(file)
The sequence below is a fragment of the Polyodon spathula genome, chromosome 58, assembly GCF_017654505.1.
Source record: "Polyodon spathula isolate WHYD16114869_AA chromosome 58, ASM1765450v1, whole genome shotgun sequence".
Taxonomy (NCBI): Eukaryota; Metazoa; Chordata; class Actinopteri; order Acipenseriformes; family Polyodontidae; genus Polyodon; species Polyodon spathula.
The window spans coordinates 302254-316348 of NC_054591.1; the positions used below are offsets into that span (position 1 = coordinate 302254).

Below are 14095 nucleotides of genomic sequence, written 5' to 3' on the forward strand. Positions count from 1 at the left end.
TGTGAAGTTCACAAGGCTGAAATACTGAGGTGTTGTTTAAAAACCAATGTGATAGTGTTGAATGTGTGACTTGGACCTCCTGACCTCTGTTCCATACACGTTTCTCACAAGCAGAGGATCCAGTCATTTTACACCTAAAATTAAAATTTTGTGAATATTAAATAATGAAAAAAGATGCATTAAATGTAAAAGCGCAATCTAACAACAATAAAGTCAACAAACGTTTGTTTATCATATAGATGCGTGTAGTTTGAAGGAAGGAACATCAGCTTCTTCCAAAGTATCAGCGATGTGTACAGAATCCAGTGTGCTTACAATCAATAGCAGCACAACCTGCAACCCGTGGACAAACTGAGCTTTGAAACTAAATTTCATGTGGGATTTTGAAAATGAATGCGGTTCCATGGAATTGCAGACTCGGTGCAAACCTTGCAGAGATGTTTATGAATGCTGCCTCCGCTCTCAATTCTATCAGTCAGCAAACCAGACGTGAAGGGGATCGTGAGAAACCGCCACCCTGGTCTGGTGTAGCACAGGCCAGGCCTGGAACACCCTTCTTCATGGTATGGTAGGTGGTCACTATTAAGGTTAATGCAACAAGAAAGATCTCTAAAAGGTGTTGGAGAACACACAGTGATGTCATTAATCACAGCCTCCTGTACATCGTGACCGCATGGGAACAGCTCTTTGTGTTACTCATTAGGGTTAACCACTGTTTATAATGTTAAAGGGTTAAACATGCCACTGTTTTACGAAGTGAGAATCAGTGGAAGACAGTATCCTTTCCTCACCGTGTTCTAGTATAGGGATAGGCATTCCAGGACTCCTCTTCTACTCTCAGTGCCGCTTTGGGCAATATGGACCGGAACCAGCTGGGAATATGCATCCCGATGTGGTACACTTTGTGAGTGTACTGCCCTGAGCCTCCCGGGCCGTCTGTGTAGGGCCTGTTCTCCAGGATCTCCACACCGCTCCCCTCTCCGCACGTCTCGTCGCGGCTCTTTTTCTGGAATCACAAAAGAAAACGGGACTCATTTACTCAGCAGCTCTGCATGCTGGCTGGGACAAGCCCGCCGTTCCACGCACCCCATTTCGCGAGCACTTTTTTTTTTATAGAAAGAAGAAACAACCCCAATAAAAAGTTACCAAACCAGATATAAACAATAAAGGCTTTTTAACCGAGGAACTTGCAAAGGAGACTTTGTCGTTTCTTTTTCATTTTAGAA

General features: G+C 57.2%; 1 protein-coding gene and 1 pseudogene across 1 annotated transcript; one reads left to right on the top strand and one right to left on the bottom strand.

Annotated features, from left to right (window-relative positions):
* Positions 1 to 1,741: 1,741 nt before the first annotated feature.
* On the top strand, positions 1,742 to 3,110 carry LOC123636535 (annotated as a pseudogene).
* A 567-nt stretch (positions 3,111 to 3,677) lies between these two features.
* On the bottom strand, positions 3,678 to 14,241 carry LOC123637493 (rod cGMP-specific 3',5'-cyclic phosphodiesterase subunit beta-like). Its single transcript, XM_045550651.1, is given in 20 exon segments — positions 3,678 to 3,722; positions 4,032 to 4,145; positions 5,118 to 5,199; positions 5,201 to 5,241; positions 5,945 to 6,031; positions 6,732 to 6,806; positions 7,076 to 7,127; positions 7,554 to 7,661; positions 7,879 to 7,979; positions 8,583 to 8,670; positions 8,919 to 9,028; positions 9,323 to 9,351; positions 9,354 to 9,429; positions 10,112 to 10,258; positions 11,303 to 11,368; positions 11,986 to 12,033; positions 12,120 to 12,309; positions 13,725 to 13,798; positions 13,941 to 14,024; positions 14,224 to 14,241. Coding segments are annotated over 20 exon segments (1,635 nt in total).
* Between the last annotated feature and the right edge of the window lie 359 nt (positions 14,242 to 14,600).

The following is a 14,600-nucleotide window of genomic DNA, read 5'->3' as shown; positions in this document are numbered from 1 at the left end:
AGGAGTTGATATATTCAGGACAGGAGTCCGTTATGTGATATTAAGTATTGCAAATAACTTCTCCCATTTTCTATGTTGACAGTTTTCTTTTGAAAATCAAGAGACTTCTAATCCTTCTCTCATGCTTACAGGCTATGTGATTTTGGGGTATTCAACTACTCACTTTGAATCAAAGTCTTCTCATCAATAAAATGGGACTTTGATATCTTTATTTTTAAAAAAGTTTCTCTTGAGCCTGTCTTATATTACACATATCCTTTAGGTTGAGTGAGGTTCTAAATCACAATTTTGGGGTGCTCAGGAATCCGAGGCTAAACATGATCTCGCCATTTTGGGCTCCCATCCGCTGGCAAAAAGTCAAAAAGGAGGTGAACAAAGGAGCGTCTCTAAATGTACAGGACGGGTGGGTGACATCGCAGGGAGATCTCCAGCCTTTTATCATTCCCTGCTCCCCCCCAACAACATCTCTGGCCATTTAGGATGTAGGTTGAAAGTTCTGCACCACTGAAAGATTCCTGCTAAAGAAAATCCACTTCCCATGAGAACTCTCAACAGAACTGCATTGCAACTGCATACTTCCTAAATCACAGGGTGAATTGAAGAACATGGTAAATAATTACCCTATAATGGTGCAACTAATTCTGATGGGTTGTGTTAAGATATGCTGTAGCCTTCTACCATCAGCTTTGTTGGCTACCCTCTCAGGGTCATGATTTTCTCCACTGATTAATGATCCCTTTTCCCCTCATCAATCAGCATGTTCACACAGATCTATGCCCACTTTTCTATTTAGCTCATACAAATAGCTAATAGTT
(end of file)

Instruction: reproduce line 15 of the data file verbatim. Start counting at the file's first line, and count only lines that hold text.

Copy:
AGGAGTTGATATATTCAGGACAGGAGTCCGTTATGTGATATTAAGTATTGCAAATAACTTCTCCCATTTTCTATGTTGACAGTTTTCTTTTGAAAATCAAGAGACTTCTAATCCTTCTCTCATGCTTACAGGCTATGTGATTTTGGGGTATTCAACTACTCACTTTGAATCAAAGTCTTCTCATCAATAAAATGGGACTTTGATATCTTTATTTTTAAAAAAGTTTCTCTTGAGCCTGTCTTATATTACACATATCCTTTAGGTTGAGTGAGGTTCTAAATCACAATTTTGGGGTGCTCAGGAATCCGAGGCTAAACATGATCTCGCCATTTTGGGCTCCCATCCGCTGGCAAAAAGTCAAAAAGGAGGTGAACAAAGGAGCGTCTCTAAATGTACAGGACGGGTGGGTGACATCGCAGGGAGATCTCCAGCCTTTTATCATTCCCTGCTCCCCCCCAACAACATCTCTGGCCATTTAGGATGTAGGTTGAAAGTTCTGCACCACTGAAAGATTCCTGCTAAAGAAAATCCACTTCCCATGAGAACTCTCAACAGAACTGCATTGCAACTGCATACTTCCTAAATCACAGGGTGAATTGAAGAACATGGTAAATAATTACCCTATAATGGTGCAACTAATTCTGATGGGTTGTGTTAAGATATGCTGTAGCCTTCTACCATCAGCTTTGTTGGCTACCCTCTCAGGGTCATGATTTTCTCCACTGATTAATGATCCCTTTTCCCCTCATCAATCAGCATGTTCACACAGATCTATGCCCACTTTTCTATTTAGCTCATACAAATAGCTAATAGTT